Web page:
Justin Hendee

When I was younger, it did not affect me much because I never thought about it. I was just a kid, why would I? Now that I am older, having Tourette’s Syndrome has impacted my life in many ways, some well and others not so well. Whenever my anxiety is bad, my tics will be more evident, and I get very self-conscious as to what others may think about me. During high school, a lot of people would occasionally ask me why I do something (which was a tic) and I would tell them I’m just sick right now or make some excuse because I was embarrassed about it, and I thought I would be made fun of like I was in middle school.

I have had a bunch of energy my entire life, and with that came more tics. High action sports, like soccer or running, became a major help for me to attempt to control my tics, as they let me exhaust some of my energy and relax, thus allowing me some more control over myself. Today, if I don’t do some sort of sport my tics still get bad, and there is nothing I can do to stop them unless I exercise. Whenever my tics are bad, I am unable to focus, which causes me to do bad in class and act 100 percent a different person because I cannot think straight either. Until I started sports in high school and practiced more often than we did in middle school, I was not my normal self very often.

Many people that I tell about my condition never believe me at first because it is not the stereotypical disability everyone thinks Tourette’s is, i.e. screaming random phrases. The best and continuous experience I get from Tourette’s is my girlfriend who I have known since kindergarten. Because of her severe anxiety disorder and other problems, we connect better than anyone else I have ever known, and we can help each other calm down or control our self when we are having some issues or are very stressed. This continues to be extremely meaningful to me because others in the past have not wanted to put up with how I am, or could not understand why and would just make fun of me.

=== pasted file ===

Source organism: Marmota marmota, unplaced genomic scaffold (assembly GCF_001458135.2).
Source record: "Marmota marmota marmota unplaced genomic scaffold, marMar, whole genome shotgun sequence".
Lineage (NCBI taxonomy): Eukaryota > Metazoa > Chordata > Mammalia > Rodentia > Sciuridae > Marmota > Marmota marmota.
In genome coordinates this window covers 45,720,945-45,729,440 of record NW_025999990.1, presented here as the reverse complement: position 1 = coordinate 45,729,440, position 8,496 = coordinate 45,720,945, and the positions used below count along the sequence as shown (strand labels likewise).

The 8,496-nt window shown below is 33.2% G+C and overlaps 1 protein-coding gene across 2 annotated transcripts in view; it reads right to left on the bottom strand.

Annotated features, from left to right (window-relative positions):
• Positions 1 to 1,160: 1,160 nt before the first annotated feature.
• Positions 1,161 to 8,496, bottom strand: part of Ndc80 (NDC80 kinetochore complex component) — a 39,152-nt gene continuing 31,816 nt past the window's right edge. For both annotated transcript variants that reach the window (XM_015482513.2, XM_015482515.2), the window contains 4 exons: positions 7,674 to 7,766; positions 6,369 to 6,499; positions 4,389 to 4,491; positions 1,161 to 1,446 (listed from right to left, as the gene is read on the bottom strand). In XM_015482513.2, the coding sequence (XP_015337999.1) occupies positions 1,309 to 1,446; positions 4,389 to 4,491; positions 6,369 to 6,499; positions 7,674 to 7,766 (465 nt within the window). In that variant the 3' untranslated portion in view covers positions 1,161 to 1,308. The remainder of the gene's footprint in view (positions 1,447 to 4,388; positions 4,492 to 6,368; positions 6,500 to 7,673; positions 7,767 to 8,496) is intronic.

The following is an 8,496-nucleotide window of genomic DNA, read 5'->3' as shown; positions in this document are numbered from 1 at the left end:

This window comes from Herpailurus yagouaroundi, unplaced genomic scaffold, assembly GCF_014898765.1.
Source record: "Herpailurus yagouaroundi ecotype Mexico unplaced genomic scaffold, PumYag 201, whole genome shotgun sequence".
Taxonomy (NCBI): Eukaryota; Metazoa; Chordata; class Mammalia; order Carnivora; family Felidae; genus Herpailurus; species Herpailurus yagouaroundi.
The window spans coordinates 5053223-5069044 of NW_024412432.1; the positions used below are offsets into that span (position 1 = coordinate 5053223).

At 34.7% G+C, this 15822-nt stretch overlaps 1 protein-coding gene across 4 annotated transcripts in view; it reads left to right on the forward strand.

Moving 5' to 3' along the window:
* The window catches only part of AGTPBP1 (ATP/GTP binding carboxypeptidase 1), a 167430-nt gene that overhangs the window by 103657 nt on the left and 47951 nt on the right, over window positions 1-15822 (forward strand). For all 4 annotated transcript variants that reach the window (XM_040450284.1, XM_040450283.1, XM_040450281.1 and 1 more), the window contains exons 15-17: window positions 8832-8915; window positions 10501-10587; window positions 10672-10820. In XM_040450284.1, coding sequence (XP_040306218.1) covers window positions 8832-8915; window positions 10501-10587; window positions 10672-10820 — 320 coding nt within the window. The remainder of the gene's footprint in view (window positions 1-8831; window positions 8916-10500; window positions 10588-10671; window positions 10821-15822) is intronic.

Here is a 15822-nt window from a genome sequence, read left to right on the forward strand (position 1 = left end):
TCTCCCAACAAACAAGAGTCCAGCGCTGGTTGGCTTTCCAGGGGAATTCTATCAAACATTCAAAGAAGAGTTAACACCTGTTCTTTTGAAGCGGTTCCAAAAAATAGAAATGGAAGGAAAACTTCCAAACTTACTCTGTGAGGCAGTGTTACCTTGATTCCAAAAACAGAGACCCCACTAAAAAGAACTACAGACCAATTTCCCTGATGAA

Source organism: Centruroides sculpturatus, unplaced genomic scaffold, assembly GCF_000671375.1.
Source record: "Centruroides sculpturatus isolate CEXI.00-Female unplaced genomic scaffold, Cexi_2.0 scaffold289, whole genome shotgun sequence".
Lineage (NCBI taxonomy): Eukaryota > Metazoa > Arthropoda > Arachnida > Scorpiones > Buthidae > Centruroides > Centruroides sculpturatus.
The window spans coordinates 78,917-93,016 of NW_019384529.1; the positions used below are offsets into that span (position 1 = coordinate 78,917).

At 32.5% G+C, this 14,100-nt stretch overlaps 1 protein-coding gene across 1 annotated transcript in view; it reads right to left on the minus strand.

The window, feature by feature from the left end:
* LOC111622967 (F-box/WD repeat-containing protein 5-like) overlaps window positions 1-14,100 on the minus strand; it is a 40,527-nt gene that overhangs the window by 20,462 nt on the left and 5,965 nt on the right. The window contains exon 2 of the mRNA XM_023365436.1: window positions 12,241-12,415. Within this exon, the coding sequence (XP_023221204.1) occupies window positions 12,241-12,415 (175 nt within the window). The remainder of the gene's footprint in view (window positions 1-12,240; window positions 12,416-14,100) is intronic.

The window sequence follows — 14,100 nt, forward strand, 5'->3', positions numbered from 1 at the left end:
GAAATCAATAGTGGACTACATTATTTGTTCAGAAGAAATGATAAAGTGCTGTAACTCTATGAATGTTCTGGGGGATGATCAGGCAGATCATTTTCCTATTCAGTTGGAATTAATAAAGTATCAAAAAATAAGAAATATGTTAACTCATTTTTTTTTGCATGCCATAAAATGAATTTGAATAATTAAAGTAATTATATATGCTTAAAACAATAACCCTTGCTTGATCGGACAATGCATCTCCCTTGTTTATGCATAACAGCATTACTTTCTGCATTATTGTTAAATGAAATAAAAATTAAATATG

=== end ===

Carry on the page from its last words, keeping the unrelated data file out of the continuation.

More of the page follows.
Because of the way I was treated as a pre-teen and teenager currently, I know that those with worse conditions than me do get made fun of even worse. My freshman year, I know I wanted to go into a profession where I could make a name for myself and show everyone I am capable of success, as even teachers have told me I would not succeed at certain things because of how I am. By becoming an actuarial scientist, I know I can become a major success since I have the desire backing my decision, and will to learn. With this, I can show that success is always possible, even if you have a mental disorder.